20 September 2013
Last updated at 03:02
The endangered native red squirrel is about half the size of the grey squirrel which was introduced from the US in the late 19th Century
Twenty red squirrels have been flown over to Tresco on the Isles of Scilly to boost a breeding experiment.
Five of the rare endangered native mammals were introduced last year, but only two survived.
The new colony of squirrels from the British Wildlife Centre in Surrey, was flown over by a helicopter from RNAS Culdrose in Cornwall.
Mike Nelhams of Tresco Abbey Gardens said the colony could start breeding as early as next year.
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- Sciurus vulgaris
- Reddish-brown fur with cream underside
- Distinctive tufted ears and bushy tail
- About half the size of its grey cousin
- Has four fingers and five toes
- Does not hibernate
- Diet includes pine cones, spruce and pine seeds berries, acorns and fungi
- Average life expectancy in the wild is five to six years
“Tresco is an ideal place for these very cute little animals,” he told BBC News.
“We have a lovely woodland for them, there are no natural predators and with no grey squirrels, they are safe from squirrel pox.”
The native red squirrel population has been decimated by squirrel pox [parapoxvirus], which is carried by the grey squirrels that were introduced in the UK in the late 19th Century.
Grey squirrels have built up a natural immunity to the virus, but it is fatal to red squirrels, which are now extinct in many parts of Great Britain.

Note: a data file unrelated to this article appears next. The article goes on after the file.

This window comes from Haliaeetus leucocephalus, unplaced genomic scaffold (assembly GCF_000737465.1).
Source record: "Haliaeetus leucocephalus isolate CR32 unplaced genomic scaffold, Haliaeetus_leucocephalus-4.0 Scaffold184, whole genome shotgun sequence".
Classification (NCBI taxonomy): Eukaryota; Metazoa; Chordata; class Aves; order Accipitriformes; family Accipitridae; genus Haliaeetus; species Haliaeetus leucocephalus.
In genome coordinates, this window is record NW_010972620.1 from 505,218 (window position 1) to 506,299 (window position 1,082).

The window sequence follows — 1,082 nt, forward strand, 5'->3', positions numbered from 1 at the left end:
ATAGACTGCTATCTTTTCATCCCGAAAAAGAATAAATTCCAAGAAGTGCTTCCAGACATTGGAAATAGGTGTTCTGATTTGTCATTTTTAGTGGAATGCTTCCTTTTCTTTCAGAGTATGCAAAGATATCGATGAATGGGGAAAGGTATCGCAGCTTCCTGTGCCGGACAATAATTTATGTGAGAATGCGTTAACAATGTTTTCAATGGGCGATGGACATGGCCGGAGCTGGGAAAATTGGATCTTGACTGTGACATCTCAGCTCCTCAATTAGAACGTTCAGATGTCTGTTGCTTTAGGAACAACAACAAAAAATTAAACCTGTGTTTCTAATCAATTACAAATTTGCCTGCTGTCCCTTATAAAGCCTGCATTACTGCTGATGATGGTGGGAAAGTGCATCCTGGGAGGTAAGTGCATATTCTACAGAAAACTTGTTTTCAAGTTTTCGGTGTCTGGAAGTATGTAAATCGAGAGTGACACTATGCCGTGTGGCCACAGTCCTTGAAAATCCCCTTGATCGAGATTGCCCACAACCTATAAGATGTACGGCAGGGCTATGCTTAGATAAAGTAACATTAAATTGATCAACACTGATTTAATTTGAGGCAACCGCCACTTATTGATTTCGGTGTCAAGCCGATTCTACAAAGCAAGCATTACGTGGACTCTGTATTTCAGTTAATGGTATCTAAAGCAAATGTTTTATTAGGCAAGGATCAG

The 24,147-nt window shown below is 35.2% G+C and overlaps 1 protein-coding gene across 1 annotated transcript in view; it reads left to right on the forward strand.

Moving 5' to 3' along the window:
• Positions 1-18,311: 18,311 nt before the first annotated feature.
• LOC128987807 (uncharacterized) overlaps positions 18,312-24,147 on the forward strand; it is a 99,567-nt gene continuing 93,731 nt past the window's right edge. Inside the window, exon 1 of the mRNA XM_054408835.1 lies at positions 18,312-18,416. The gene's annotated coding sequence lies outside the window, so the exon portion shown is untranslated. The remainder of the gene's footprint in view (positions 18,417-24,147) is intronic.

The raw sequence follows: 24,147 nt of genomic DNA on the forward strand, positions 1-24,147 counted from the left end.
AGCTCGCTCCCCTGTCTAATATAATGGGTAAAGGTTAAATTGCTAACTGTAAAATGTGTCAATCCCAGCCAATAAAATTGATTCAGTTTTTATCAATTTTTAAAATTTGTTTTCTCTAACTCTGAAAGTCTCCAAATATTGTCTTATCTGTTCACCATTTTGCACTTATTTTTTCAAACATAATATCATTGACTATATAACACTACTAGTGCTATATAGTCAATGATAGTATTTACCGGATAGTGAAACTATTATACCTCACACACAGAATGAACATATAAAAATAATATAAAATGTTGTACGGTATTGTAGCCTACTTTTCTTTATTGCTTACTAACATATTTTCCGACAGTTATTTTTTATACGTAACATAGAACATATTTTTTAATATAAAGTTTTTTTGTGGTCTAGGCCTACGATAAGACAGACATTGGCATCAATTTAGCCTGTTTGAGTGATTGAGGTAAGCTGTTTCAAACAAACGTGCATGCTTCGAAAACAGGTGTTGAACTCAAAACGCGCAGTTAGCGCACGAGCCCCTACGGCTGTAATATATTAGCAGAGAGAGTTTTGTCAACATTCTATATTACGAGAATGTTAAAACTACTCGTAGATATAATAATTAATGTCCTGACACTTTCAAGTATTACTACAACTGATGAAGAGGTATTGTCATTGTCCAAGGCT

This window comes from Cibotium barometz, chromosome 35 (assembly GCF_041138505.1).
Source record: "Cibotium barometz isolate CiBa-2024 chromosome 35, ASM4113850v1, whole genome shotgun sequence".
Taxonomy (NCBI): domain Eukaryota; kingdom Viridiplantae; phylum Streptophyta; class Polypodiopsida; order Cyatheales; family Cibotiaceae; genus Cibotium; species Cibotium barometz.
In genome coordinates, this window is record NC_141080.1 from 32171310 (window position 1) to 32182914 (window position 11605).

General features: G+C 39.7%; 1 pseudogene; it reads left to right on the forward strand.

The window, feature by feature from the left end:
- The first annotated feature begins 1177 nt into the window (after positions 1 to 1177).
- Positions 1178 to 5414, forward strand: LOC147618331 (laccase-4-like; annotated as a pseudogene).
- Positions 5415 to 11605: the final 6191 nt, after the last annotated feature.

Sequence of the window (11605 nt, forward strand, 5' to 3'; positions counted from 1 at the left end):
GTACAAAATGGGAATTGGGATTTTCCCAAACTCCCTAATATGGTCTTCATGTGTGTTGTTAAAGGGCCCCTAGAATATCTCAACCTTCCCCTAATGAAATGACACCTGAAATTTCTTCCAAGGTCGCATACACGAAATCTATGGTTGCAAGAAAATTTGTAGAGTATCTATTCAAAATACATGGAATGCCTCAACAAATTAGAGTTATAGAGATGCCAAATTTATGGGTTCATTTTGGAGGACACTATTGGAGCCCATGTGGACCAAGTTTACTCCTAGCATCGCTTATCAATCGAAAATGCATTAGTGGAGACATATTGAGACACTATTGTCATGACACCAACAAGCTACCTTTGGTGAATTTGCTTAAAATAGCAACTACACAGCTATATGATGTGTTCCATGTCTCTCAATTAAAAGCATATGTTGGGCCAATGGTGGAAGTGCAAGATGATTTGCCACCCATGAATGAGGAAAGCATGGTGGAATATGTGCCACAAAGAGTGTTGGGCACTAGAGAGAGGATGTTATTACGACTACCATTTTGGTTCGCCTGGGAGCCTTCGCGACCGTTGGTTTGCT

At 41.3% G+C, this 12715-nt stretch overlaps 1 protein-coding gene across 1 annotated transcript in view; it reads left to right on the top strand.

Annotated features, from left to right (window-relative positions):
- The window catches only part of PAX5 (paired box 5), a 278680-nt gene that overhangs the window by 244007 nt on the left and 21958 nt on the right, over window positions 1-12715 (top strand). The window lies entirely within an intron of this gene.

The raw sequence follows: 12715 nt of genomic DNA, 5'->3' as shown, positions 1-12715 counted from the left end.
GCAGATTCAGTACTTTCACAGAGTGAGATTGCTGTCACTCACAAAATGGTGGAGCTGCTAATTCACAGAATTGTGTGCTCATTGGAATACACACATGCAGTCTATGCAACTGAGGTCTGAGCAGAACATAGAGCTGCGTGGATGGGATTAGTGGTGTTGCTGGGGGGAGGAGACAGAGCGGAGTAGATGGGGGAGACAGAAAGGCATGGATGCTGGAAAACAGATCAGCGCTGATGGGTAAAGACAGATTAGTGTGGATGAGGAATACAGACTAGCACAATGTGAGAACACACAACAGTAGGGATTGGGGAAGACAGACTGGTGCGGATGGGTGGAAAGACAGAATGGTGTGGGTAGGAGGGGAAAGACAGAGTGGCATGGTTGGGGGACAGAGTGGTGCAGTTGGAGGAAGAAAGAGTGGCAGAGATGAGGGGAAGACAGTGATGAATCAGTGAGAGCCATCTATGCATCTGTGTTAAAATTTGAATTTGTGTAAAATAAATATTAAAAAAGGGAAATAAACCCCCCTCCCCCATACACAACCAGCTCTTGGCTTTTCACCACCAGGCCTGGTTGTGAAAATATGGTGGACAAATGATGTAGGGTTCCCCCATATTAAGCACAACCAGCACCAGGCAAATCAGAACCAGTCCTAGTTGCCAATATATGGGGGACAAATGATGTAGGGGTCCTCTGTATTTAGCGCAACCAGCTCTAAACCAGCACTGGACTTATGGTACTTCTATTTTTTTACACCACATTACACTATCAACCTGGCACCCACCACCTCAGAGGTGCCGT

According to the Forestry Commission there are about 140,000 red squirrels left in the wild, compared with more than two million greys.
Mr Nelhams said the idea of introducing red squirrels, mooted by Daily Telegraph wildlife columnist Robin Page, has been supported by Prince Charles and Tresco’s owner Robert Dorrien-Smith.
The Prince of Wales is the patron of the Red Squirrel Survival Trust (RSST).
The new arrivals “hitched a ride” on a Royal Navy search-and-rescue helicopter during a routine training exercise.
“We have the heliport here and as it’s not unknown for the Culdrose helicopters to touch down here. We held off getting the squirrels until it coincided with a training exercise to test equipment,” Mr Nelhams said.
The crew of the RNAS Culdrose helicopter delivered the red squirrels during a training exercise
The red squirrels will be released from their cages on Friday and will be free to roam the Abbey woodland.
However, Mr Nelhams said food and water would be provided for them every day until they could forage sufficiently for themselves and no longer needed to be fed.
“The ones we have are quite sociable little creatures and make their way back most days for hazelnuts, fruit and vegetables,” he said.
“In terms of their natural diet, red squirrels love pine cones and the magnificent Monterey pines we have here on Tresco means there’s a huge supply of cones.”
The squirrels – believed to be an even mix of males and females – are about a year old and could begin breeding in the spring.
Litters vary between one and six, but the average is three.
Mr Nelham said it was “highly unlikely” Tresco would become overrun by red squirrels.
“It’s very early days, but if the numbers really grow we could probably catch some – they’re quite easy to catch – and relocate them – perhaps even to Cornwall.”
The Cornwall Red Squirrel Project is currently culling grey squirrels ahead of plans to reintroduce red squirrels in two parts of the county – the Lizard and West Penwith.